Intravitreal injection of drugs is now the standard of care for treatment of many forms of diabetic macular edema and “wet” macular degeneration. The results after injection can be amazing, yet every time I inject a patient, I am acutely aware that there is a small risk of developing endophthalmitis with the injection – 1/1000 per injection. And as is often the case, the organisms causing infection with intravitreal injections often lead to loss of vision. It’s a small risk, but a very real one. I wish there were some way to deliver the drugs without having to inject them into the vitreous.
So, I was excited to read of the study by Patel et al from the Georgia Institute of Technology that was published in the July 2012 issue of Ophthalmology and Visual Science. They describe using a 750 micron needle to inject drugs into the suprachoroidal space (SCS) of rabbit eyes. This technique delivers drugs to the chorioretinal area, through the sclera, and avoids entering the vitreous cavity. Presumably, the risk of endophthalmitis would be greatly reduced, if not eliminated, with this technique.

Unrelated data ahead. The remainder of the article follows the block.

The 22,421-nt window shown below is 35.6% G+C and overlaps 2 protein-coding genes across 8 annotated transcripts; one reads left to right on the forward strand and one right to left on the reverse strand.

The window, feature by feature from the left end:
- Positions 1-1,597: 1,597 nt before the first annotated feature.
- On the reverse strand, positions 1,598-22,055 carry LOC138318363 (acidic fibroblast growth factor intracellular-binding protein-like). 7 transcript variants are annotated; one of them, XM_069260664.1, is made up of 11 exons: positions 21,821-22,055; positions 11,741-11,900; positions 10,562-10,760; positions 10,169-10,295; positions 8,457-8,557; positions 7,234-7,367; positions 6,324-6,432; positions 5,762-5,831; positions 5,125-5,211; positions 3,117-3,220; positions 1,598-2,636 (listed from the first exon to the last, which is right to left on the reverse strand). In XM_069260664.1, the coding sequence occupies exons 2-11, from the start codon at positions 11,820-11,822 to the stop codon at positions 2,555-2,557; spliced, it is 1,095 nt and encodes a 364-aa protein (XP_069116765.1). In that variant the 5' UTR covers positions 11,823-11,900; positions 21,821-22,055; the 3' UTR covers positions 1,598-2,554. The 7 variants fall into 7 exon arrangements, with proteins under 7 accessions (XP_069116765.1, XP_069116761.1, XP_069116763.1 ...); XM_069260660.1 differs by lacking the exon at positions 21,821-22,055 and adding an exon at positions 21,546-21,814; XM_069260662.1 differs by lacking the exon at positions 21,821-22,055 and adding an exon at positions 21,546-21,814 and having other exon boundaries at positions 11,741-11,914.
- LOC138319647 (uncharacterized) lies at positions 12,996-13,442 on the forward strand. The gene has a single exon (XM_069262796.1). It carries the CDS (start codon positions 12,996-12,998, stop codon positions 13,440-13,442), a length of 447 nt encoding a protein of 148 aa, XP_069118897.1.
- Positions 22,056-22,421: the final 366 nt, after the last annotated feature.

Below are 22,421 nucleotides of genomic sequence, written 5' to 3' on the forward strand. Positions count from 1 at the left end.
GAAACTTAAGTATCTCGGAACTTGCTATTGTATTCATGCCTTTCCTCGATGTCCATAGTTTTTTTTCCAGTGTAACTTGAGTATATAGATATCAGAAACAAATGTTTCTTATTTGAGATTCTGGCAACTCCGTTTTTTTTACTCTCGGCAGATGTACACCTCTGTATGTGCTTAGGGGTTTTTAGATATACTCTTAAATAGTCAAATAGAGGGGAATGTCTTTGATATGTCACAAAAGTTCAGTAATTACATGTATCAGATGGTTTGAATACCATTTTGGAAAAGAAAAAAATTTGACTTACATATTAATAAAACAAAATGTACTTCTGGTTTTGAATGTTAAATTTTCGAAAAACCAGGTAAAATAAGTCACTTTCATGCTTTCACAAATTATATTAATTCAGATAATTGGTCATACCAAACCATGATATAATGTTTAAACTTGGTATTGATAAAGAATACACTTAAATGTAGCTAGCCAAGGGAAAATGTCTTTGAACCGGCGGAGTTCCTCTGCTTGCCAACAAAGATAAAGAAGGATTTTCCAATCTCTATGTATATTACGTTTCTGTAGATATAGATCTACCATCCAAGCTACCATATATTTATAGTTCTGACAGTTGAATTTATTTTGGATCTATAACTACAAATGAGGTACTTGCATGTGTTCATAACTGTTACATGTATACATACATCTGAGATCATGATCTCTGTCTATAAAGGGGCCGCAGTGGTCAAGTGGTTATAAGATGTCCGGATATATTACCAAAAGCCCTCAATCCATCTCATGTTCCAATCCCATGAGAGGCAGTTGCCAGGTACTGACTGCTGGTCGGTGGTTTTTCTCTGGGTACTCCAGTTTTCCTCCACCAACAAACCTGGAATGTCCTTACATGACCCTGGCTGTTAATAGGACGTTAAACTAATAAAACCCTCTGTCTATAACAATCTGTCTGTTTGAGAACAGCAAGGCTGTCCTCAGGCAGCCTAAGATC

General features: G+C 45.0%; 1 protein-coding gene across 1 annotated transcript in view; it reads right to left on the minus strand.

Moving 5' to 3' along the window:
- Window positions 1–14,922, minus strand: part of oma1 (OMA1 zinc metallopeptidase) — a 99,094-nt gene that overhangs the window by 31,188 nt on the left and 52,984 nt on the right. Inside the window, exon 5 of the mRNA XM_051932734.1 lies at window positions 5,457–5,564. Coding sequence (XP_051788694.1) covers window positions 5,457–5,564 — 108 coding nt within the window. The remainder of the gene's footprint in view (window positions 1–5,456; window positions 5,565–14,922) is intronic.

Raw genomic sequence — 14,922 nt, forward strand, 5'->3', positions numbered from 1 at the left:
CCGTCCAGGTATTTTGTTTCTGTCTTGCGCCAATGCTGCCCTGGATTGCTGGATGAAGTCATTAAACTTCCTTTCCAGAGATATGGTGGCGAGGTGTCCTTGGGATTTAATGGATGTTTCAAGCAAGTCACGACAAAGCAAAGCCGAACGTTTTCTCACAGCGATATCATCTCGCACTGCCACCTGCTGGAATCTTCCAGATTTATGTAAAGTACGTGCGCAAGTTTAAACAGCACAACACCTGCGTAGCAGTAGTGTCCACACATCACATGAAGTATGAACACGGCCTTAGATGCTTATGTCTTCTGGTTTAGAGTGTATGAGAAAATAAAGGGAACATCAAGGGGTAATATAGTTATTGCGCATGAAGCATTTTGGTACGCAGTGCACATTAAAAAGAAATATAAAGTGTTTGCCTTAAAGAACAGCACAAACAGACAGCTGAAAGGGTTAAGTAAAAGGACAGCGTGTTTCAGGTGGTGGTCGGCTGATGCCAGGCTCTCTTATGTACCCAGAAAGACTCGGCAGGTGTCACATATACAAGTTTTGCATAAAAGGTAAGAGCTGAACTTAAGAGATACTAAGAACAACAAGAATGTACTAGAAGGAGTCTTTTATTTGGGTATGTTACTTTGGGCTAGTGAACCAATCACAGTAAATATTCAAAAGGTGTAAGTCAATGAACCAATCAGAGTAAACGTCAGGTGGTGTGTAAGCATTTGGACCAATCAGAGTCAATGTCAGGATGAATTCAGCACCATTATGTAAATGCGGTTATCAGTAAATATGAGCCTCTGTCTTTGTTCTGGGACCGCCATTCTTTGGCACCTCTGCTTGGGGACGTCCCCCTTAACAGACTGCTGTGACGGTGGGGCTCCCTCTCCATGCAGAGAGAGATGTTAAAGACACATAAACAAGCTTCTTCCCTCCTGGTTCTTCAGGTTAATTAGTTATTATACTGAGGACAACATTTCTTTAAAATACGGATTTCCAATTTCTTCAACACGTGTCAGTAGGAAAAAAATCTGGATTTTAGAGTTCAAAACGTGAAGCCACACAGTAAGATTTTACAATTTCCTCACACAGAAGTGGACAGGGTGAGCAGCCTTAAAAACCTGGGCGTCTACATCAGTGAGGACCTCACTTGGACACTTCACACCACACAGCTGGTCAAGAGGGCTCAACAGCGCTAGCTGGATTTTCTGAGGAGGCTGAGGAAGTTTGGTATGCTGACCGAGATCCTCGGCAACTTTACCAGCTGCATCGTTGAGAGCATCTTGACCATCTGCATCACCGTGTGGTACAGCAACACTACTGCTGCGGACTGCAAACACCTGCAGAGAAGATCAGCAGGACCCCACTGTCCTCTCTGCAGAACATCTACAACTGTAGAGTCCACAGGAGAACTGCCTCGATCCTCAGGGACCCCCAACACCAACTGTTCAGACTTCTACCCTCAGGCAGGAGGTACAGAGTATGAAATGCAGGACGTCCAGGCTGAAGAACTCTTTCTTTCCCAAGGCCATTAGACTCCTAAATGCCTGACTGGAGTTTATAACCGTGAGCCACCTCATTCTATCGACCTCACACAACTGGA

The study showed that drug concentrations after such injections were higher in the posterior segment of the eye than the anterior segment, and that they stayed around longer than with intravitreal injections.
Of course, the efficacy of this technique would need to be proven in humans, and I look forward such studies. I’m thrilled that such work is being done as it could help reduce the main concern of intravitreal injection, endophthalmitis.
If you are Medscape member, you can read more about the study here. Microneedle Developed for Back-of-the-Eye Injections